Wyoming, Utah Most Republican; D.C. and Several States Most Democratic
In addition to the District of Columbia, the most solidly Democratic states are Maryland, Massachusetts, Vermont, and Hawaii, all showing at least 20-percentage-point advantages for the Democratic Party in the party preferences of their state residents. The most solidly Republican states are Wyoming, Utah, and Idaho, with at least 20-point Republican advantages.
In general, New England and Middle Atlantic states make up most of the 10 most Democratic states. Most of the top 10 Republican states are from the Mountain West or Plains regions.
Apart from the District of Columbia, Rhode Island ranked as the most Democratic state in 2008 and 2009, but is tied for sixth this year after showing one of the steepest declines in Democratic affiliation. Maryland has been in the top 10 each year but has moved steadily up the list, from eighth in 2008 to fourth in 2009 to second in 2010.
The United States, both nationally and in every state, has moved in a more Republican direction during the last two years. Though the losses are not welcome news for the Democratic Party, the decline since 2008 is from a high point in the party's support, the highest in at least two decades. Thus, while the losses have clearly hurt the party's positioning compared with what it was as President Barack Obama was taking office, its strength is generally back to where it was in the mid-2000s, before a series of events including the Iraq war, high gas prices, and the recession eroded public confidence in George W. Bush and the Republican Party.
At the same time, the Democratic losses have not led to major gains in Republican affiliation. Rather, Gallup finds greater increases in the number of competitive states than in solid or leaning Republican states.
Results are based on telephone interviews conducted as part of Gallup Daily tracking Jan. 1-Dec. 31, 2010, 2011, with a random sample of 352,840 adults, aged 18 and older, living in all 50 U.S. states and the District of Columbia, selected using random-digit-dial sampling.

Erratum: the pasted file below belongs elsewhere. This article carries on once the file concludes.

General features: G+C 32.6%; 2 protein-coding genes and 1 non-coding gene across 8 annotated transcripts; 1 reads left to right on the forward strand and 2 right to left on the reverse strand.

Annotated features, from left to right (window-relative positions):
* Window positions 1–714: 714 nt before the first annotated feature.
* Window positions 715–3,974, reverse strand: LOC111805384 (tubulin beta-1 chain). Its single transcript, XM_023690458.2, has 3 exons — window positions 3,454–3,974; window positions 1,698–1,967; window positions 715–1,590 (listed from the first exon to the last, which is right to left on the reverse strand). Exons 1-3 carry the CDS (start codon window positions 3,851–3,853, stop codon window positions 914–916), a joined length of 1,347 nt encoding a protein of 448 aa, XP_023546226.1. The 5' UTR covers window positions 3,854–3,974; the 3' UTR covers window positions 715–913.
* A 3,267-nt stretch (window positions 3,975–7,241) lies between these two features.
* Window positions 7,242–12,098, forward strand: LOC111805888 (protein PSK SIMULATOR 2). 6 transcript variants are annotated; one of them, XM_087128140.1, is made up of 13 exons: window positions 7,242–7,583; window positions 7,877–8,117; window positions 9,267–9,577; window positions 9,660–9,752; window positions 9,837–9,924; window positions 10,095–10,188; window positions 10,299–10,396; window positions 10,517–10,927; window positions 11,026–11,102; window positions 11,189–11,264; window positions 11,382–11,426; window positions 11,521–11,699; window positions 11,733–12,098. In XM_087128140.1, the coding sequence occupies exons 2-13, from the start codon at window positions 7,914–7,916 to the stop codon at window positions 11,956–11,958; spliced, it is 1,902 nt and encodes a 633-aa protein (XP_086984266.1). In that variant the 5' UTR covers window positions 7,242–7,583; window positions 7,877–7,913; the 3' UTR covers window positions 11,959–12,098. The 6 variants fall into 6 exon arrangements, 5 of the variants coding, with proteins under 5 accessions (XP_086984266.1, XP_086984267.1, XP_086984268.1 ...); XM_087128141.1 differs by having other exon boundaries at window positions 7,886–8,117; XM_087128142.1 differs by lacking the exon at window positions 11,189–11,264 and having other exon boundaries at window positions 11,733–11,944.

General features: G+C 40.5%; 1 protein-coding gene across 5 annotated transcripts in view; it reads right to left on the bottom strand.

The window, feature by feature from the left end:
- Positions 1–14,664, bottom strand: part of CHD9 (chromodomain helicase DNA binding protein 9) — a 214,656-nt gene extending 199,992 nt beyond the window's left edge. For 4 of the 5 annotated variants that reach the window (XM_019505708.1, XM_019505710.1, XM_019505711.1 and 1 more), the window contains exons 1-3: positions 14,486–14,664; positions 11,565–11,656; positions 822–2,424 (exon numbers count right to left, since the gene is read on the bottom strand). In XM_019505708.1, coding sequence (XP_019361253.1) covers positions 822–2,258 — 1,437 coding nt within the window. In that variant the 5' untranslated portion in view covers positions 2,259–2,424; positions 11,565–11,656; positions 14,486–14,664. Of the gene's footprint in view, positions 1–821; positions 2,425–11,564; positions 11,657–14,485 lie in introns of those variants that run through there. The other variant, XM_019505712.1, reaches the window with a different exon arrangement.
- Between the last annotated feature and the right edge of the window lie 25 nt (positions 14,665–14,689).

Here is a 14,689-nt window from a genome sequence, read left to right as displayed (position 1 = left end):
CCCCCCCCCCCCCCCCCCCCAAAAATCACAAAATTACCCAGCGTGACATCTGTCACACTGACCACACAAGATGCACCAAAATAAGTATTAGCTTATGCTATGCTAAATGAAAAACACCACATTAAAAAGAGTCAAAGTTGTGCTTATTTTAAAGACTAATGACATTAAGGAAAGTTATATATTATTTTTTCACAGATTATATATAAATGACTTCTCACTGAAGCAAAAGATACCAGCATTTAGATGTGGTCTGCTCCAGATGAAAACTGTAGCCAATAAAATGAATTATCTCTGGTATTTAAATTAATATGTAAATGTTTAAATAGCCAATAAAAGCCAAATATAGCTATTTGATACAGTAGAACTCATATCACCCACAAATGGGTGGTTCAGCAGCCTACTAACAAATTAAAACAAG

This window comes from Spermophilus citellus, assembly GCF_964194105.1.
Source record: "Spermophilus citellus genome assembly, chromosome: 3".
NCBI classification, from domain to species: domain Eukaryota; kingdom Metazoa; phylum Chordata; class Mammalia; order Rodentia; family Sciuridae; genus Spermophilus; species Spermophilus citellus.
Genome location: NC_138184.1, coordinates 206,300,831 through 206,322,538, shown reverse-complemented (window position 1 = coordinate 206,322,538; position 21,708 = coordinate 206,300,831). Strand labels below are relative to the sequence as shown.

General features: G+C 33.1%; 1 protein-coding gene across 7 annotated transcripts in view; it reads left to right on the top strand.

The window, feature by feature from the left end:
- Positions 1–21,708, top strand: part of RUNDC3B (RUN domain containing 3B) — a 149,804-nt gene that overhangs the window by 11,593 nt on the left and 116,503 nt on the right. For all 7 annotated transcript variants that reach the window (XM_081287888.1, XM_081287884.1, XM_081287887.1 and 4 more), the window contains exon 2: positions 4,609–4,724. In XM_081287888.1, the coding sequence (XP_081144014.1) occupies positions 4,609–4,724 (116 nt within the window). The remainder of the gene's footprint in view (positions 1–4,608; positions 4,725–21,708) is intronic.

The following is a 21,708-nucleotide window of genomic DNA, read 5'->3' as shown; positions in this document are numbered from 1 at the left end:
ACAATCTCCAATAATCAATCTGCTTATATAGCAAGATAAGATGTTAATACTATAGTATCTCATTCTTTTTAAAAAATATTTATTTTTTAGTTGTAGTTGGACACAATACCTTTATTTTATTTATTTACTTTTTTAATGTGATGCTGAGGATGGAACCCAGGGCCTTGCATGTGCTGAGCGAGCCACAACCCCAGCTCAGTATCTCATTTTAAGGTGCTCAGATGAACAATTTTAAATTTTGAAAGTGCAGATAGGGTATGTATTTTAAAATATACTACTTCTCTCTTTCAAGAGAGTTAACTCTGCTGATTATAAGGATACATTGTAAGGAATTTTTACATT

For results based on the total sample of national adults, one can say with 95% confidence that the maximum margin of sampling error is ±1 percentage point.
Margins of error for individual states are no greater than ±4 percentage points, and are ±3 percentage points for most states.
Interviews are conducted with respondents on landline telephones and cellular phones, with interviews conducted in Spanish for respondents who are primarily Spanish-speaking. Each daily sample includes a minimum quota of 200 cell phone respondents and 800 landline respondents, with additional minimum quotas among landline respondents for gender within region. Landline respondents are chosen at random within each household on the basis of which member had the most recent birthday.
Samples are weighted to be representative of each state's adult population by gender, age, race, Hispanic ethnicity, education, region, adults in the household, cell phone-only status, cell phone-mostly status, and phone lines. Demographic weighting targets are based on the March 2010 Current Population Survey figures for the aged 18 and older non-institutionalized population living in U.S. telephone households. All reported margins of sampling error include the computed design effects for weighting and sample design.
In addition to sampling error, question wording and practical difficulties in conducting surveys can introduce error or bias into the findings of public opinion polls.
For more details on Gallup's polling methodology, visit www.gallup.com.